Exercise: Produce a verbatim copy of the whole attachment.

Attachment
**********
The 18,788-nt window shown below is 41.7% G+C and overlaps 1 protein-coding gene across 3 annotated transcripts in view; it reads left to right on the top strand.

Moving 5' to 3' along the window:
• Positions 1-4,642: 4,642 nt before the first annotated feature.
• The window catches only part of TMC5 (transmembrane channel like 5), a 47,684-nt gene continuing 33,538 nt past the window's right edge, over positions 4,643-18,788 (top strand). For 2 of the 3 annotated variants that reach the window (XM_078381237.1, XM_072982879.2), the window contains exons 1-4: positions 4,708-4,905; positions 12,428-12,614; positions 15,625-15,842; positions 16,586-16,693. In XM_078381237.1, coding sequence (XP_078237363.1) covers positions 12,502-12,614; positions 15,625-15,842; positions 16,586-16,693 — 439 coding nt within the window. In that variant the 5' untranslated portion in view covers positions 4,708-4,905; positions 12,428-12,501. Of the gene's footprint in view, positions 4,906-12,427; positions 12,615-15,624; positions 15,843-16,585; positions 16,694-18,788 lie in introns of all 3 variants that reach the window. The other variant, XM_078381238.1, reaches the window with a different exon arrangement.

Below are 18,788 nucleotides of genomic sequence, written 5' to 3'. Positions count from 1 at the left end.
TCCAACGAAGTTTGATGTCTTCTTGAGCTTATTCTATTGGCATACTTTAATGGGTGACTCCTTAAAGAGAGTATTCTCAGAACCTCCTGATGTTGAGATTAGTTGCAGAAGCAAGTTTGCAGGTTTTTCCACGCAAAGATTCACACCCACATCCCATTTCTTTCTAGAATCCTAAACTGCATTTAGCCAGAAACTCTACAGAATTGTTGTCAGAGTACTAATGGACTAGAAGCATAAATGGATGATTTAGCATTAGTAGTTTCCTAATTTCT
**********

The 18,788-nt window shown below is 41.7% G+C and overlaps 1 protein-coding gene across 3 annotated transcripts in view; it reads left to right on the top strand.

Moving 5' to 3' along the window:
• Positions 1-4,642: 4,642 nt before the first annotated feature.
• The window catches only part of TMC5 (transmembrane channel like 5), a 47,684-nt gene continuing 33,538 nt past the window's right edge, over positions 4,643-18,788 (top strand). For 2 of the 3 annotated variants that reach the window (XM_078381237.1, XM_072982879.2), the window contains exons 1-4: positions 4,708-4,905; positions 12,428-12,614; positions 15,625-15,842; positions 16,586-16,693. In XM_078381237.1, coding sequence (XP_078237363.1) covers positions 12,502-12,614; positions 15,625-15,842; positions 16,586-16,693 — 439 coding nt within the window. In that variant the 5' untranslated portion in view covers positions 4,708-4,905; positions 12,428-12,501. Of the gene's footprint in view, positions 4,906-12,427; positions 12,615-15,624; positions 15,843-16,585; positions 16,694-18,788 lie in introns of all 3 variants that reach the window. The other variant, XM_078381238.1, reaches the window with a different exon arrangement.

Below are 18,788 nucleotides of genomic sequence, written 5' to 3'. Positions count from 1 at the left end.
TCCAACGAAGTTTGATGTCTTCTTGAGCTTATTCTATTGGCATACTTTAATGGGTGACTCCTTAAAGAGAGTATTCTCAGAACCTCCTGATGTTGAGATTAGTTGCAGAAGCAAGTTTGCAGGTTTTTCCACGCAAAGATTCACACCCACATCCCATTTCTTTCTAGAATCCTAAACTGCATTTAGCCAGAAACTCTACAGAATTGTTGTCAGAGTACTAATGGACTAGAAGCATAAATGGATGATTTAGCATTAGTAGTTTCCTAATTTCT